It seems that despite the hysteria surrounding President Trump’s rhetoric back and forth with North Korean dictator Kim Jong Un, and fears from some across the political spectrum that the rhetoric might ignite a thermonuclear war, President Trump is doing something just right; not only is China reducing its trade with North Korea, but for the first time in two years, North Korea and South Korea are holding talks.
As Bloomberg reports:
China’s trade with North Korea shrank by more than half last month, as Beijing implements United Nations sanctions against Kim Jong Un’s nuclear weapons program. The value of Chinese goods exported to North Korea last month fell 23 percent year on year, according to data released Friday by China’s General Administration of Customs. Imports from the country also plunged 82 percent in December. All told, trade between the two sides fell almost 51 percent during the month.
On Tuesday, representatives from South Korea and North Korea met for diplomatic discussions for the first time in more than two years. South Korean President Moon Jae-in Moon said Trump was responsible for the talks, asserting that Trump played a "big" role, adding, "I extend my gratitude to President Trump.”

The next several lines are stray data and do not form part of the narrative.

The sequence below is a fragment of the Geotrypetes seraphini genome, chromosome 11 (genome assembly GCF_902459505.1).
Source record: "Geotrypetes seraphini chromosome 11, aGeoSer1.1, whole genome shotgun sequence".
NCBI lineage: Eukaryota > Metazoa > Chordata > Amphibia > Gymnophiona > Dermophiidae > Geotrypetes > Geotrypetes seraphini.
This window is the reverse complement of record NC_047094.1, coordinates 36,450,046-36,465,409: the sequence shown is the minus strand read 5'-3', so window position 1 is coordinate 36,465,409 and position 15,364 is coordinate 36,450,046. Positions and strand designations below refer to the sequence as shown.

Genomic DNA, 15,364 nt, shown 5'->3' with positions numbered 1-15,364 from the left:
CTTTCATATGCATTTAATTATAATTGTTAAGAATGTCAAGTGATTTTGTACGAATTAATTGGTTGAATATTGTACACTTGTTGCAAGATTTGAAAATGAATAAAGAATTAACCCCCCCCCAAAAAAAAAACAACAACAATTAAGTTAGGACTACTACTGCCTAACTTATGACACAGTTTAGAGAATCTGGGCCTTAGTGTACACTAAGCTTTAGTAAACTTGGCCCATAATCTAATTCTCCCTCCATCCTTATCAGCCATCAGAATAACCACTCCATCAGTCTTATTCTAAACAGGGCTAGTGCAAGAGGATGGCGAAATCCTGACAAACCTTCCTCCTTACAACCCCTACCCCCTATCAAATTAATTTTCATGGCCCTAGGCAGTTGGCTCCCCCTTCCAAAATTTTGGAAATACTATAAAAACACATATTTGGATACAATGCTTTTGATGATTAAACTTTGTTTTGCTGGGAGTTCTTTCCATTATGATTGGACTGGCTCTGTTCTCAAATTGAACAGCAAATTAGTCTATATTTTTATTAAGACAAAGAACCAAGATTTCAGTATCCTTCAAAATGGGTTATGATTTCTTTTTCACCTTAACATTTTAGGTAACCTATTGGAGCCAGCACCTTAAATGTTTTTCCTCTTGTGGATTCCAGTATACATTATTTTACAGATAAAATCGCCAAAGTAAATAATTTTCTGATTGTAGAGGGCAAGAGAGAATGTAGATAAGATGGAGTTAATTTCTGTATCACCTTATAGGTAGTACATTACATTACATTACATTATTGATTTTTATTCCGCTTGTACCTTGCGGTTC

In a phone call with Moon on Wednesday, Trump said he would join in diplomatic negotiations with North Korea. According to ABC News, a readout of the call from the White House stated Trump "expressed his openness to holding talks between the United States and North Korea at the appropriate time, under the right circumstances." Moon and Trump "underscored the importance of continuing the maximum pressure campaign against North Korea.”
South Korea's Yonhap news agency echoed that Moon's office issued a press release in which it said that Moon and Trump "agreed to closely consult on the direction of talks between the South and North Korea in the future.”